Progress watch 2012: Smart phones, jobs returning to America, and war crimes trials
The often-slow arc of good news may not make headlines. But 2012 brought its quiet share: from extreme poverty dropping by half since 1990 to a robot with the bulky profile of an NFL player that may have a role in bringing jobs back to the US.
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Election season debates overshadowed some exciting news about the economy, which may get a transforming boost from a new kind of robot: Baxter, the (comparatively) affordable factory robot from Rodney Brooks, the man who brought the world the Roomba vacuum cleaner. Tucker calls Baxter "the most unique factory robot that's ever been made" because of its dexterity. "It's about the size of an NFL linebacker, and it's got two arms [that] can pick up a whole bunch of types of objects and do a wide variety of very simple tasks," Tucker says.Skip to next paragraph
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"That doesn't sound ... as earthshaking as it is," he concedes. But it might be a major game changer. Most factory robots can perform a few specific tasks, and they can't easily be programmed to do something else. That's why they're seen on assembly lines for cars and appliances but not on those for toys or personal electronics, Tucker says. Baxter can handle the little items that need an update every season. And that might bring some of the manufacturing that's migrated to China back to the US.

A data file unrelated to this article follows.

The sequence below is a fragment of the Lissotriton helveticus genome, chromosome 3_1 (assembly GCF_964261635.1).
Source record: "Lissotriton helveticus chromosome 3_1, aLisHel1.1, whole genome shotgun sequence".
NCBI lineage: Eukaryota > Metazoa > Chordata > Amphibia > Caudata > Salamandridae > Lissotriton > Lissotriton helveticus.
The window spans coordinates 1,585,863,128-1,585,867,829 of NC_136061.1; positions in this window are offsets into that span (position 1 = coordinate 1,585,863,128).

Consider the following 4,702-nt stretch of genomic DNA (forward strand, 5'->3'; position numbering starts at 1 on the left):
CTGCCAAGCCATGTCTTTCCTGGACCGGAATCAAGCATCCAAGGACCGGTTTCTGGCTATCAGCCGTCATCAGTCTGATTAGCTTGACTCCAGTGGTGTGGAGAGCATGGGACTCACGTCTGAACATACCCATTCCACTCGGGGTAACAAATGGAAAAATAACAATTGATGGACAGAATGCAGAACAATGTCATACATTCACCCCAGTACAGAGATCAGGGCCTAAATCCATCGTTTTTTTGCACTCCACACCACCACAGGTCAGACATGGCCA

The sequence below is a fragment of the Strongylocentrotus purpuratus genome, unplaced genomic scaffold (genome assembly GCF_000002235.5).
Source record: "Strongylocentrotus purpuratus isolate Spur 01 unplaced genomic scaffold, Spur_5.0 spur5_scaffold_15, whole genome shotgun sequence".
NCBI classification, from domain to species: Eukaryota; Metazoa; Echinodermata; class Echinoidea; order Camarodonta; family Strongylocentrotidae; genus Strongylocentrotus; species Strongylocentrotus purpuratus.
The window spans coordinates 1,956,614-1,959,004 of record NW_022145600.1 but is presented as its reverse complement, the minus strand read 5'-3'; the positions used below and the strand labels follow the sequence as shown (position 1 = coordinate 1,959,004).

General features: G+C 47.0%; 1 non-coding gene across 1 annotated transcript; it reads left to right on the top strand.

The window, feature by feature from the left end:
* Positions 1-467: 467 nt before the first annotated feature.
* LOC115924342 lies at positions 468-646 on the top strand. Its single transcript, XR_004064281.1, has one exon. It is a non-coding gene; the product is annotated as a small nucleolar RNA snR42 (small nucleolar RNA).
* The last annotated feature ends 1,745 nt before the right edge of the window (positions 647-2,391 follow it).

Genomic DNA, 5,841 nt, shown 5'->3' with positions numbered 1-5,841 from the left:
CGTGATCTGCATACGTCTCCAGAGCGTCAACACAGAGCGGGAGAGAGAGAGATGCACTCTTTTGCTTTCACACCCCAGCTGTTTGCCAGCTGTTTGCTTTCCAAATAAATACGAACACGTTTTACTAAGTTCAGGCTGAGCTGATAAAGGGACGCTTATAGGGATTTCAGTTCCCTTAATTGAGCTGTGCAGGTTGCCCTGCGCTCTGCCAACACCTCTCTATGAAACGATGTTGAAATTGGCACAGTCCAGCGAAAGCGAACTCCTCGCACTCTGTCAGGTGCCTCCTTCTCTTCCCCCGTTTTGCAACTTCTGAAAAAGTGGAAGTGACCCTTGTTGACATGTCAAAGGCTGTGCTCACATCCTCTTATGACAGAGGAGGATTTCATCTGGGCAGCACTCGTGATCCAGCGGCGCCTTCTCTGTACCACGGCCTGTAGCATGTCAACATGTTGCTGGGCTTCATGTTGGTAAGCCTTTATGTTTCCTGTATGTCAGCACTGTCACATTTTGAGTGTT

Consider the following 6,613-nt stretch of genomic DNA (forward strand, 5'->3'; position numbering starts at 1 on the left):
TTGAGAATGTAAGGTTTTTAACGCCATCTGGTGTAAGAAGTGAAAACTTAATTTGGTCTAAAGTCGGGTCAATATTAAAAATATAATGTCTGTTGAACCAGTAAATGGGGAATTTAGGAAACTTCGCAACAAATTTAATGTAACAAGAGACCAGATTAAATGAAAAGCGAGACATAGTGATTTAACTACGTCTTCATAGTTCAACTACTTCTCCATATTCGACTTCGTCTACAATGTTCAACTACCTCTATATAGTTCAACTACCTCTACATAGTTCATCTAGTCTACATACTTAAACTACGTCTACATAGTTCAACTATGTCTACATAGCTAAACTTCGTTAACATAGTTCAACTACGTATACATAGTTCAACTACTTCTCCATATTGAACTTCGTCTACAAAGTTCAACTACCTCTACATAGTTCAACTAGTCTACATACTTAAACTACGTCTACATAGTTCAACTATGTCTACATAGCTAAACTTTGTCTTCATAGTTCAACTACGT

Then again, some of that labor is already returning: This year, "reshoring" entered the lexicon as a way of talking about manufacturing jobs returning to the US, usually from China. There isn't tracking of official numbers for this, but the Reshoring Initiative estimates that 12 percent of the manufacturing jobs the economy has seen return since 2010 were from abroad.
Observers caution that the reshoring trend may be a fad; more time is needed to know for sure. That brings us back to the slow pace of progress. However maddening it may be, it is also undeniable: Things are getting better.
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"We're winning more than we're losing," says Jerome Glenn, director of the Millennium Project, a global futures research center and think tank. The project releases an annual "State of the Future" index, and this year's says that "the world is getting richer, healthier, better educated, more peaceful, and better connected, [and] people are living longer."
Mr. Glenn cautions that things aren't all rosy, and thumbing through any newspaper would suggest there are still plenty of world problems to make progress on. He compares it to making ice: Cooling water isn't too difficult, but turning it into ice requires serious energy. "We're at that point of going from water into ice in a sense of difficulty" of shared global challenges. It's time, he says, "to roll up our sleeves."